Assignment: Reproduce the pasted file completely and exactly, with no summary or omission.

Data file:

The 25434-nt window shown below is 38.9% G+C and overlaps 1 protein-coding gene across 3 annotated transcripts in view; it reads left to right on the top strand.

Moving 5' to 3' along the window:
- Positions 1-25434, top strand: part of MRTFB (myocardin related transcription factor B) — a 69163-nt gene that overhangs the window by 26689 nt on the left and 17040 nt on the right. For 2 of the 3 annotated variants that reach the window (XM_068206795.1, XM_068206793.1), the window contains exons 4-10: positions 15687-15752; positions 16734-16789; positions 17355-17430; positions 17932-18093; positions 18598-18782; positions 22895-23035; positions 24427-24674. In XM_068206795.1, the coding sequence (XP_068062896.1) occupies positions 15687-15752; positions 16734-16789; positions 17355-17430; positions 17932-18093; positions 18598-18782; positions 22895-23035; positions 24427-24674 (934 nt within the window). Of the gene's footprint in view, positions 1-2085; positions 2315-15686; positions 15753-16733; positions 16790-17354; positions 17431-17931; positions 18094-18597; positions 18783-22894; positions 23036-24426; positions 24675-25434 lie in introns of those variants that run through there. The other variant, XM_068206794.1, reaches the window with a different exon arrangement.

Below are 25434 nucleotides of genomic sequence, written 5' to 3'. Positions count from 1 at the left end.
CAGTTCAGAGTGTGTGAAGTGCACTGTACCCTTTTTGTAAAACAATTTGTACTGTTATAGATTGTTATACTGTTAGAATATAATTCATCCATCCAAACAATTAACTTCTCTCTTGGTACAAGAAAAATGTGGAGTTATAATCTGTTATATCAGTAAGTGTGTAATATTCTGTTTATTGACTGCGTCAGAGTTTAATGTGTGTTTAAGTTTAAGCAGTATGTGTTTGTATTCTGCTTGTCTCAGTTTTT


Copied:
The 25434-nt window shown below is 38.9% G+C and overlaps 1 protein-coding gene across 3 annotated transcripts in view; it reads left to right on the top strand.

Moving 5' to 3' along the window:
- Positions 1-25434, top strand: part of MRTFB (myocardin related transcription factor B) — a 69163-nt gene that overhangs the window by 26689 nt on the left and 17040 nt on the right. For 2 of the 3 annotated variants that reach the window (XM_068206795.1, XM_068206793.1), the window contains exons 4-10: positions 15687-15752; positions 16734-16789; positions 17355-17430; positions 17932-18093; positions 18598-18782; positions 22895-23035; positions 24427-24674. In XM_068206795.1, the coding sequence (XP_068062896.1) occupies positions 15687-15752; positions 16734-16789; positions 17355-17430; positions 17932-18093; positions 18598-18782; positions 22895-23035; positions 24427-24674 (934 nt within the window). Of the gene's footprint in view, positions 1-2085; positions 2315-15686; positions 15753-16733; positions 16790-17354; positions 17431-17931; positions 18094-18597; positions 18783-22894; positions 23036-24426; positions 24675-25434 lie in introns of those variants that run through there. The other variant, XM_068206794.1, reaches the window with a different exon arrangement.

Below are 25434 nucleotides of genomic sequence, written 5' to 3'. Positions count from 1 at the left end.
CAGTTCAGAGTGTGTGAAGTGCACTGTACCCTTTTTGTAAAACAATTTGTACTGTTATAGATTGTTATACTGTTAGAATATAATTCATCCATCCAAACAATTAACTTCTCTCTTGGTACAAGAAAAATGTGGAGTTATAATCTGTTATATCAGTAAGTGTGTAATATTCTGTTTATTGACTGCGTCAGAGTTTAATGTGTGTTTAAGTTTAAGCAGTATGTGTTTGTATTCTGCTTGTCTCAGTTTTT